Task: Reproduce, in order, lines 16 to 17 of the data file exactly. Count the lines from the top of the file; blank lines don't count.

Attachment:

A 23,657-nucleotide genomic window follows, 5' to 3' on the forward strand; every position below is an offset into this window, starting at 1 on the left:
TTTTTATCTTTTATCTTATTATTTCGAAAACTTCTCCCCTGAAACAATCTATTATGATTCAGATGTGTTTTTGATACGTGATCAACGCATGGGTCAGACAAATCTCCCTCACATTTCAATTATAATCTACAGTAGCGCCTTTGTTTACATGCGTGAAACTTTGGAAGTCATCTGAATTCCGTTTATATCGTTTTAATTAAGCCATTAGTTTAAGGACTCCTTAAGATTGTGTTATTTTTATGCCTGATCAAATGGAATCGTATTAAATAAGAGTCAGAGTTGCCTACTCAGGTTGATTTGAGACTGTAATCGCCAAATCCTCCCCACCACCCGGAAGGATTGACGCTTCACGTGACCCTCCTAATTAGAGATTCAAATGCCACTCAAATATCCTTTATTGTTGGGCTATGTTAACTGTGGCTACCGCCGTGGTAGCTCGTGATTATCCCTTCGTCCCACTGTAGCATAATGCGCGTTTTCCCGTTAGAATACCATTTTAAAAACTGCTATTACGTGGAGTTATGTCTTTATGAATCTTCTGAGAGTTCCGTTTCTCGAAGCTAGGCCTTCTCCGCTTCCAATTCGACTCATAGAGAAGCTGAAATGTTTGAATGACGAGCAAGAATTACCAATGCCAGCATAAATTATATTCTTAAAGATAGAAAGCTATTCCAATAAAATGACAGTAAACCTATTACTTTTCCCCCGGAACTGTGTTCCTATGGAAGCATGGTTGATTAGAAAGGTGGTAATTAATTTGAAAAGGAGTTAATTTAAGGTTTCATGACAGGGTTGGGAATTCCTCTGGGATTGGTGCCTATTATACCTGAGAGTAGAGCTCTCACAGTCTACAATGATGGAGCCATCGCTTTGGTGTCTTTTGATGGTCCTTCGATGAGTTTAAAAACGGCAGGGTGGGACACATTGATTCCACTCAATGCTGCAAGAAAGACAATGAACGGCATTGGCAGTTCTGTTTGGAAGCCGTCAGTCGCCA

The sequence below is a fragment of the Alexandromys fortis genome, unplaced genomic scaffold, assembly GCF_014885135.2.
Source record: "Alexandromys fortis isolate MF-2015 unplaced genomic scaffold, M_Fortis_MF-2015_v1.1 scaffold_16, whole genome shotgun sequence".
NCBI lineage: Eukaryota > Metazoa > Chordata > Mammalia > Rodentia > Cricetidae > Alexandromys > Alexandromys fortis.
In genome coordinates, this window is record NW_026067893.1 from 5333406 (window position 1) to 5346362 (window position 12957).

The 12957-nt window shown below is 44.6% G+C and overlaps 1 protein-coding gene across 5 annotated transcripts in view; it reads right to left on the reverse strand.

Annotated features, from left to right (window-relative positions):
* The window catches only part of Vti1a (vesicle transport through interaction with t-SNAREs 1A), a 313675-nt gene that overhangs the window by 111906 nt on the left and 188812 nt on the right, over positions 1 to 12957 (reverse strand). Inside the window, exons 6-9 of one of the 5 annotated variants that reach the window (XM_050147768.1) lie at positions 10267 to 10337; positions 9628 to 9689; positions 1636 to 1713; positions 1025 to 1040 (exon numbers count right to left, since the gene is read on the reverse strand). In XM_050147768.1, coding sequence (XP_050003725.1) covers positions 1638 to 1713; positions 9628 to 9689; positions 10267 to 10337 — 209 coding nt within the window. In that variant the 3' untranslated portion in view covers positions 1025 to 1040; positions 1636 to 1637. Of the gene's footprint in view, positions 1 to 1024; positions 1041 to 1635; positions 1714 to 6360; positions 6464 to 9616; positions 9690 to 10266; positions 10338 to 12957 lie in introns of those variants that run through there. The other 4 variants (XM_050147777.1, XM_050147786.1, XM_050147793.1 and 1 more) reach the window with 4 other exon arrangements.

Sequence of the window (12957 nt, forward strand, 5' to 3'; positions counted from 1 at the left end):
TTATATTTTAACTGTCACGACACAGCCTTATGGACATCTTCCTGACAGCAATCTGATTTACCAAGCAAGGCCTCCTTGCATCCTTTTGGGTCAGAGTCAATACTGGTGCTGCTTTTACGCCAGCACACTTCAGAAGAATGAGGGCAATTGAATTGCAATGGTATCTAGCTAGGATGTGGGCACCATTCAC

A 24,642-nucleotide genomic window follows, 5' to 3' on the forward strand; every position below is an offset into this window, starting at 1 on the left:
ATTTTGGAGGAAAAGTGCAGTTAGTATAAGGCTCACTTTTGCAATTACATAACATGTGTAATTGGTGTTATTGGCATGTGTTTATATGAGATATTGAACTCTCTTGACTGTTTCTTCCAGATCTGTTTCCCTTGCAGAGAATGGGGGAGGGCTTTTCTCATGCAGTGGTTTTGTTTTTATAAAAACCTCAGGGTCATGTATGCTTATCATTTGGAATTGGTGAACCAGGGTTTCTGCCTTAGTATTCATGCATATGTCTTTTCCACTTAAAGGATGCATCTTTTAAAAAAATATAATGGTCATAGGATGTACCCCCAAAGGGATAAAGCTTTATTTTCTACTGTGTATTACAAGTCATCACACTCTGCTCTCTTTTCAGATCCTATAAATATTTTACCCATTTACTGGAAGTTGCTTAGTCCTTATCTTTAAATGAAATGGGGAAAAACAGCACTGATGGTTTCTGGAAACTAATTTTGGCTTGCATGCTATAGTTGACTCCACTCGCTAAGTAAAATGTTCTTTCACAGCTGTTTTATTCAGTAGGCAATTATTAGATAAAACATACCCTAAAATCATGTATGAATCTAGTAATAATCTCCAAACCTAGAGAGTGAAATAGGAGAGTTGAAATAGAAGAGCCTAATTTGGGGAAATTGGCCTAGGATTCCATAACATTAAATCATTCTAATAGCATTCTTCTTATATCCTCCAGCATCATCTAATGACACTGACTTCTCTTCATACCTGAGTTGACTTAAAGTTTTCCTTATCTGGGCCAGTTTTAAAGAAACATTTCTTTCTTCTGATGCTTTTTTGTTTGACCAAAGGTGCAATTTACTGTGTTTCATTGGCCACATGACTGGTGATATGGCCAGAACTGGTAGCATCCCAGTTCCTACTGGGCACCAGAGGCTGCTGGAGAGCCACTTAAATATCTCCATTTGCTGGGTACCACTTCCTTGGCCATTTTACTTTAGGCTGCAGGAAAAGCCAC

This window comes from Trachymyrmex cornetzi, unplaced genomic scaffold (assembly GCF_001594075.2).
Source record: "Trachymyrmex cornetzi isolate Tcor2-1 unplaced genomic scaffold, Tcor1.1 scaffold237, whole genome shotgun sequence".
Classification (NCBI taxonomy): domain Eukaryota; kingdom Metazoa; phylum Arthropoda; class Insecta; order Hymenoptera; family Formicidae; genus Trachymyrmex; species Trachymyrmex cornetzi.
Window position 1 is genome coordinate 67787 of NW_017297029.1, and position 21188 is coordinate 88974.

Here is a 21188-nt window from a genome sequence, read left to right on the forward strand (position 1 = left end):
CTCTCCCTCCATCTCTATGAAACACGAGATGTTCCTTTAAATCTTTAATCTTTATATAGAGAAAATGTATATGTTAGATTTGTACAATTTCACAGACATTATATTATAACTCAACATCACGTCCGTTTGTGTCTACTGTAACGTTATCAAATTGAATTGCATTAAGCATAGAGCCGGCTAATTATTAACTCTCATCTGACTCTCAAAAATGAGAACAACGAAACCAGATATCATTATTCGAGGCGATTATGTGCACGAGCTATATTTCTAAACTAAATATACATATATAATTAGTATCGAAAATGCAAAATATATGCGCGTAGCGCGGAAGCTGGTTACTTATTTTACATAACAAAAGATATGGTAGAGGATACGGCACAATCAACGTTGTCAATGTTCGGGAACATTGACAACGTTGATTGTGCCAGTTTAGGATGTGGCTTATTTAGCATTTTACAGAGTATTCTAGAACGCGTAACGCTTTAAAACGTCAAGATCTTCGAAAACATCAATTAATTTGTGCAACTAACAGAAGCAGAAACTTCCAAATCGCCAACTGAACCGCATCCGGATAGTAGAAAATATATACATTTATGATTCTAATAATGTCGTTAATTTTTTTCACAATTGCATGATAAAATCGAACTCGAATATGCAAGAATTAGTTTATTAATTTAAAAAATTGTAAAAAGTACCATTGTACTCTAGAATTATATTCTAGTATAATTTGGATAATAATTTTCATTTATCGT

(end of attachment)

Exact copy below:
Classification (NCBI taxonomy): domain Eukaryota; kingdom Metazoa; phylum Arthropoda; class Insecta; order Hymenoptera; family Formicidae; genus Trachymyrmex; species Trachymyrmex cornetzi.
Window position 1 is genome coordinate 67787 of NW_017297029.1, and position 21188 is coordinate 88974.